Many comparisons were made with the Kawasaki Mean Streak since we've logged quite a bit of time on it as our long-term project bike. This is good news for the VTX since the VN1500 Meanie is probably the best handling cruiser available. We feel confident to anoint the VTX1300 a definitive runner-up. Cruisers are a special breed of bike. They do not instill that need for cornering speed the way a sportbike does and they are not supposed to. Cruising, in contrast, is supposed to be relaxing and easy on the senses. Enjoying the environment you’re riding in and actually seeing the sights is a pleasant reprieve.

“Loved it,” reports MCUSA test rider Rizzo Wallace. “This thing is a blast to cruise around on. I never really thought I would enjoy riding a cruiser around; maybe I am just getting old. It was nice to be able to sit back and take things in without having to worry about how fast you could take the corner or how fast it would go.”

Despite what you may believe, the VTX1300 is not all show and no go. The 1300’s motor is a purpose-built powerplant that deviates from the traditional Honda-smooth feeling found on their pre-VTX cruisers. There’s plenty of user-friendly power making its way through the shaft drive and on to the rear tire. Enough vibes emanate from the liquid-cooled, SOHC, 3-valve, 52-degree V-Twin to keep you aware that it is a large-displacement Twin between your legs. They may have tamed this beast but they managed to not make it too bland for their own good. The finned cylinders could fool you into thinking this is an air-cooled model if not for the slim radiator tucked between the front frame rails.

The 1312cc motor is plenty capable of propelling the bike at a spirited pace, too. Quarter-mile times are in the mid-13s at 90-plus miles per hour, which is just about as fast as a $30,000 BMW M3 for those of you taking notes. Bore and stroke measurements of 89.5mm x 104.3mm are reduced from the 101mm x 112mm specs of the mighty 1795cc mill of the VTX1800. With these long stroke numbers, it makes sense that peak torque is made between 2,000-3,000 rpm. The 72 ft-lbs. of torque helps conceal the fact there is only 56 horsepower on tap. A single-crankpin crankshaft and dual counterbalancers help keep the vibration quelled without detracting from the V-Twin rumble that is so important to the success of the cruiser genre.

Despite the industry trend to go with emission reducing fuel injection, the 1300 operates without it, instead receiving petrol via a single 38mm CV carburetor which makes use of the manual choke necessary for cold starts. A staggered set of dual pipes expel the spent fuel with an extra-muffled exhaust note that may be politically correct but it really detracts from the Big Twin experience. A set of slip-ons will quickly cure this complaint.

Shifting from first to second or vice-versa reveals a decidedly non-Honda clunk from the 5-speed transmission, but the remaining three gears slip into place easily. The clutch is cable-operated rather than hydraulic, but it’s still pretty effortless to engage. The knurled rear brake pedal looks trick and provides an easy target when it comes time to use, although it gets in the way of the exact location your right foot needs to rest on long rides. Since the throw is not adjustable there’s nothing that can be done about it short of cutting it back with a hack saw. Simply cocking your foot outward provides the necessary clearance.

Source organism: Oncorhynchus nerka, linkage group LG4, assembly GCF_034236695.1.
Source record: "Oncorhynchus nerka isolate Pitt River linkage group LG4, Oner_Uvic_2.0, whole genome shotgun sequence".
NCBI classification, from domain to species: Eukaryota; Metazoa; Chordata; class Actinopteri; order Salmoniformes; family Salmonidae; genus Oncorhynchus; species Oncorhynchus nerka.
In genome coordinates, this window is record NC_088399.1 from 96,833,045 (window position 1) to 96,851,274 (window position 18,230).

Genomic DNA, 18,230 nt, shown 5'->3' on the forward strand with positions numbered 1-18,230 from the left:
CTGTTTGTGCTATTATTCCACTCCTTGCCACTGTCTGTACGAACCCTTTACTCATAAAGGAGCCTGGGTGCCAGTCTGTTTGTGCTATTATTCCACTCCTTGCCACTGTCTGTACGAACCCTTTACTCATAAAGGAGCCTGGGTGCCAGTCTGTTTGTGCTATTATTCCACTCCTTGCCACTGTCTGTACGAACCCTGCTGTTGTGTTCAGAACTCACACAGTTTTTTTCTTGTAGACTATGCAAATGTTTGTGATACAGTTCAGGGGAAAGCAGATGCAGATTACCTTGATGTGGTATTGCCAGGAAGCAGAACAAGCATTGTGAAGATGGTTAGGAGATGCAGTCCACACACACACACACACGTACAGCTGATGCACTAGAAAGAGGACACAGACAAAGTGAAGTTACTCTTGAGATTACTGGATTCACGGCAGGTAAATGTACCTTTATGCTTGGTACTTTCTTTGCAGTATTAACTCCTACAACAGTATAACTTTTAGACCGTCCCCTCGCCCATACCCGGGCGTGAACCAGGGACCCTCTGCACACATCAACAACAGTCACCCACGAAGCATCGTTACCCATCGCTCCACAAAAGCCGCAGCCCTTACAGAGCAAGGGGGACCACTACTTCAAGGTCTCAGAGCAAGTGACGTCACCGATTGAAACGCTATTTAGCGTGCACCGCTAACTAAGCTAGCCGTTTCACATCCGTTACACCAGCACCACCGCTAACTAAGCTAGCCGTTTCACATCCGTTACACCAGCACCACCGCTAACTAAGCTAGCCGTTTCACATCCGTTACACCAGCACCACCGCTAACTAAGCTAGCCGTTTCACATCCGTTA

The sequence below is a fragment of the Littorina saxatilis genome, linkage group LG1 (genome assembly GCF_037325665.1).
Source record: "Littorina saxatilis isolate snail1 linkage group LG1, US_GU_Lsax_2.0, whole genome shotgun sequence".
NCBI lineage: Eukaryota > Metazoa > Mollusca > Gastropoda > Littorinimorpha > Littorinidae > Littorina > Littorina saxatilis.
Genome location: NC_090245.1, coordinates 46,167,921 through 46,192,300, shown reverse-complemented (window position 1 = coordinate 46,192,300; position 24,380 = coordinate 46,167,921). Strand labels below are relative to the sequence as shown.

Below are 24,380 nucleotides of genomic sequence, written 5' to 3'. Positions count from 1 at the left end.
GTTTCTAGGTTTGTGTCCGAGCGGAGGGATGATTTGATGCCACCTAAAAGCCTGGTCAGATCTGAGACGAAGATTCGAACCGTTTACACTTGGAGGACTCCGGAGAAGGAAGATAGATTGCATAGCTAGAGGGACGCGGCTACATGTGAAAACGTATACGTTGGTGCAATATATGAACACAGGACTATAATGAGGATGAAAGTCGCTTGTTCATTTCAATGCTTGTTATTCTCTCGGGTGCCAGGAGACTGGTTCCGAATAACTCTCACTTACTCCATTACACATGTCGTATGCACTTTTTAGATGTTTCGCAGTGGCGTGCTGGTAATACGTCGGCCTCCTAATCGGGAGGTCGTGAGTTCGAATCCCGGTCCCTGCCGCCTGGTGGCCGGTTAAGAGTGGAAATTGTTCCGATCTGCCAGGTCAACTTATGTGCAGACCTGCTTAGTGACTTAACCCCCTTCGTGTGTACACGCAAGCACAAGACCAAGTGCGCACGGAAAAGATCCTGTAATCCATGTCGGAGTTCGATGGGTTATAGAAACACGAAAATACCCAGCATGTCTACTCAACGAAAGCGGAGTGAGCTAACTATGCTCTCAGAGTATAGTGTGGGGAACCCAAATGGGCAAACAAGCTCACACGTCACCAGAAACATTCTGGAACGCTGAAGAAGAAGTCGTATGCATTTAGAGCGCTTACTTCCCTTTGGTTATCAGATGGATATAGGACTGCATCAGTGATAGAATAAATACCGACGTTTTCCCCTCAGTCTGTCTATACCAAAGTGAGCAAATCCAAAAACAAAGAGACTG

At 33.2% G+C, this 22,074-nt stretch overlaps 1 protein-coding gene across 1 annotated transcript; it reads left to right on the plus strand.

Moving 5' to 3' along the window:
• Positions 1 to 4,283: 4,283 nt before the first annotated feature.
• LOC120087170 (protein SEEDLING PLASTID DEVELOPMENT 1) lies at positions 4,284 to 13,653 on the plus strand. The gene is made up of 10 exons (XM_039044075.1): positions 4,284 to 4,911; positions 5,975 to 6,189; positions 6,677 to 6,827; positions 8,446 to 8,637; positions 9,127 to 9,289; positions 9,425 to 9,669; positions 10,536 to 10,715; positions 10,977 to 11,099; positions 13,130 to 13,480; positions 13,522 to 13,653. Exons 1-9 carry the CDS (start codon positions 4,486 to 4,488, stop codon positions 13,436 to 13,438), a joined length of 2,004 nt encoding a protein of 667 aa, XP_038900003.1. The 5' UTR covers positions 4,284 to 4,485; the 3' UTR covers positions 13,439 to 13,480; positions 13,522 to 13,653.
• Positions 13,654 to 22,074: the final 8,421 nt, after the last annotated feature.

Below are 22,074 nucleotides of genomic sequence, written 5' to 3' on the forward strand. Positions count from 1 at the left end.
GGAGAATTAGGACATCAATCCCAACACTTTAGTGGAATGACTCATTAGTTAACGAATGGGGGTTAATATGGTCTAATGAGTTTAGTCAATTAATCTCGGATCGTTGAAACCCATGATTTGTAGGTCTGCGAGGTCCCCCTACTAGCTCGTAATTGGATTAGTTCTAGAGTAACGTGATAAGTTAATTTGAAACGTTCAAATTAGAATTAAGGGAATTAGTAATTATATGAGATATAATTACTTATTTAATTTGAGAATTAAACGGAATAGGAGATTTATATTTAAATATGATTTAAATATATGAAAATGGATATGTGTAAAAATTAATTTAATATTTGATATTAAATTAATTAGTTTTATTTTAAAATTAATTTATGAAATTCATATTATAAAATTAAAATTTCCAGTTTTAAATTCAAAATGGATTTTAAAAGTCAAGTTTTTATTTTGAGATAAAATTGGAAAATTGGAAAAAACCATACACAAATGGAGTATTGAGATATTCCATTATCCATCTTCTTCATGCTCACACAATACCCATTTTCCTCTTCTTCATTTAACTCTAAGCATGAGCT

When it comes to slowing the big battle cruiser down it’s the job of a lone twin-piston caliper gripping a huge single 336mm disc on the bow and a 296mm disc with a twin-piston caliper on the stern. That single rotor up front actually offers plenty of stopping power. Unlike the 1800 the 1300 does not come equipped with Honda’s Linked Braking System (LBS) or dual rotors. The front feels a tad-bit spongy at the farthest reaches of the lever but it never faded during spirited rides. There is enough initial bite to cause the non-adjustable fork to dive quite a bit, which can cause your passenger to bonk the back of your helmet, so be careful if you’re brave enough to wear open face lids.

Passenger accommodations received rave reviews. The seat-to-footpeg relationship was comfortable for our sample of pillion pilots that included a pair of five-foot-tall significant-others.

“I’m really not used to riding on the back of a bike but it was pretty relaxing,” reported Mrs. Rizzo. “The seat was a little too narrow but other than that it was pretty comfortable. I’m not much of a cruiser fan but I like the looks and feel of this bike. Overall it’s a nice ride – I’d love to take it out again.”

And they did. It took an act of Congress to pry the VTX out from under the Rizzo family and into the van for return to Honda at the end of the test.

As we mentioned earlier, the exhaust note is very vanilla. Since there is an increasing selection of aftermarket exhaust systems, we decided to install a set of Roadhouse’s latest slip-ons. To further customize our ride, we ordered up the factory headlight cowling and lower fairing just to see how much effort it takes to put a personal touch on one of these beauties. Keep an eye out for that article next month. If you can’t wait to see what it looks like you can put together the VTX of your dreams on Honda’s website. With all the color options, OEM replacement fenders, bodywork, wheels, mirrors, seats backrests and more, the options are limitless.

Honda has come up with yet another winner with the 2004 Honda VTX1300. It may not break any records or set the performance standard by which all new cruisers must aim to beat, but it does exactly what it’s supposed to do. It provides a cost-effective and scaled down alternative to the big, bad 1800. It’s not only easy to ride, but the $3,000 lower price tag makes it easier to slip into a yearly budget.